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Ben Gibbard, Beastie Boys’ Adam Horovitz Working on Sundance-Bound Film Scores

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(Mike Coppola/Getty Images)

(Mike Coppola/Getty Images)

By Scott T. Sterling

It’s that time of year when the entertainment industry turns its collective attention towards Park City, Utah, as the 2014 Sundance Film Festival is rapidly approaching over the ten days between Jan. 16-26. From the slew of hype-generating movies vying to be the next big thing in cinema to the endless celebrity-packed parties that pepper the city during the fest, Park City turns into the center of the entertainment universe.

Music has become an increasingly important part of the Sundance experience, with high-profile acts performing at the industry events to those same artists being tapped to soundtrack the hopeful movies being screened throughout the fest. Two such burgeoning features boast cues created by none less than Death Cab for Cutie/Postal Service frontman, Ben Gibbard, and former Beastie Boys rapper, Adam Horovitz, AKA “Ad-Rock.”

According to Indiewire, Gibbard is at the helm of the soundtrack for Laggies, which is being described as a coming of age story starring Kiera Knightley (whose character is “stuck in adolescence”), Sam Rockwell and Jeff Garlin. The movie is directed by Lynn Shelton, best known for such “mumblecore” movies as Humpday and My Sister’s Sister. It will be Gibbard’s second turn at scoring a film, following his work on 2006 documentary Kurt Cobain: About a Son.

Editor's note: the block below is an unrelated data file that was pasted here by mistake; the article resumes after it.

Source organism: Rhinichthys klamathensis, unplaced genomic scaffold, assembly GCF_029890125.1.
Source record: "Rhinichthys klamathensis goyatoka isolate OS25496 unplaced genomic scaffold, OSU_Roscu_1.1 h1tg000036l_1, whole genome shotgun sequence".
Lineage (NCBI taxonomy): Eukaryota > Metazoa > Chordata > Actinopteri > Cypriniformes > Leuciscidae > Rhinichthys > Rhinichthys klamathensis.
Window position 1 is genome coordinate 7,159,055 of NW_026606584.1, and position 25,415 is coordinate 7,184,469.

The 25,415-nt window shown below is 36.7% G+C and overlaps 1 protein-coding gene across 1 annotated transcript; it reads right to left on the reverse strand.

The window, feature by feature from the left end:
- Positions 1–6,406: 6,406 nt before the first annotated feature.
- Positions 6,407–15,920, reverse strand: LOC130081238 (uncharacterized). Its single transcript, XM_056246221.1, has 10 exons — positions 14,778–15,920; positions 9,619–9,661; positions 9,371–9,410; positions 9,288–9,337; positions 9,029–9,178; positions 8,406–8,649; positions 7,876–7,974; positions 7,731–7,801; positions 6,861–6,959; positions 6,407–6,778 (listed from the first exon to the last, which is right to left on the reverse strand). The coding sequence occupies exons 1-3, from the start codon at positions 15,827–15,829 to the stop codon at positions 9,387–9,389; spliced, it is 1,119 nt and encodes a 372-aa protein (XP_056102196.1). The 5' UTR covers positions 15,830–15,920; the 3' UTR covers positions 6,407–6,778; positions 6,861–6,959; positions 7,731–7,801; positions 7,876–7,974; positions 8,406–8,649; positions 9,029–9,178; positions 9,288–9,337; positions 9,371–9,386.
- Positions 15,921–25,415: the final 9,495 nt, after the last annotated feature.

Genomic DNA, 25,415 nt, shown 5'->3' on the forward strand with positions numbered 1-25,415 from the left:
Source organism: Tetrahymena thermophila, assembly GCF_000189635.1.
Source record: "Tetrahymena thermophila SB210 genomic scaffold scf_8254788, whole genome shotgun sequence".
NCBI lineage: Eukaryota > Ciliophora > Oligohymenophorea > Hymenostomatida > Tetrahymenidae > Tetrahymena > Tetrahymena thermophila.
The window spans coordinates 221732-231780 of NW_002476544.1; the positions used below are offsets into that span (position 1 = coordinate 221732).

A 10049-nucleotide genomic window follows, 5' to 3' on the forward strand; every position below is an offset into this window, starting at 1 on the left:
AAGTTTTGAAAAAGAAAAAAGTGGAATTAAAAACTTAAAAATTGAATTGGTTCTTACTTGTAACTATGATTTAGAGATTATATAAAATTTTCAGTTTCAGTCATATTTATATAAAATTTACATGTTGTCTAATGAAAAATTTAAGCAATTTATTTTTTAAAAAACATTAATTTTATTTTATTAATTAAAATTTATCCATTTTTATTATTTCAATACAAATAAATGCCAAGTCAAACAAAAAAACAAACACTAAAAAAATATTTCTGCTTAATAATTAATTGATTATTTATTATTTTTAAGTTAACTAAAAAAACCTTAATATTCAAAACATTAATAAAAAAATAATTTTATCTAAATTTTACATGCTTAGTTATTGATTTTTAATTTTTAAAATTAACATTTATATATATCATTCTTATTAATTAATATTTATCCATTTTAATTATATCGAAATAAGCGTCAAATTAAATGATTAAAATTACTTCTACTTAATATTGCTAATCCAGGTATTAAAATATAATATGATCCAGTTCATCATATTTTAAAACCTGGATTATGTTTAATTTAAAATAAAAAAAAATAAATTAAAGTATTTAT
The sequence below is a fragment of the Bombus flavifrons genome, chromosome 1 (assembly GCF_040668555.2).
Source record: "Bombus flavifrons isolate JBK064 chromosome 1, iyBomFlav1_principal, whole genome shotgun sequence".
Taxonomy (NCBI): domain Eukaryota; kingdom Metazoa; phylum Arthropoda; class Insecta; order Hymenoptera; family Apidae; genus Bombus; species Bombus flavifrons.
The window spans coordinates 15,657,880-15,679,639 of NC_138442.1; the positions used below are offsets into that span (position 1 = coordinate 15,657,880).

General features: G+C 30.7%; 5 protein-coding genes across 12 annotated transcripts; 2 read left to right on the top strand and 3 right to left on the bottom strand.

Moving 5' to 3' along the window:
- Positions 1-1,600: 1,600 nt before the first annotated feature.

Horovitz is making the music for a much more tripped-out affair, as the ex-Beastie Boy is behind the soundtrack of No No: A Dockumentary, which chronicles the infamous and rather amazing true story of late Major League Baseball pitcher Dock Ellis, who in June of 1970 threw a perfect game for the Pittsburgh Pirates while tripping on LSD. The man known as “Ad-Rock” is no stranger to cinema soundtracks, having worked on the music for such releases as The Thing That Happened and forthcoming romantic comedy, The Truth About Lies, which stars Odette Annable (New Girl, Cloverfield).

Both films will debut at this year’s Sundance fest, and with any luck, will get scooped up by movie distributors who will bring them to your local movie theaters before the end of the year.

(Jason Kempin/Getty Images)(Jason Kempin/Getty Images)

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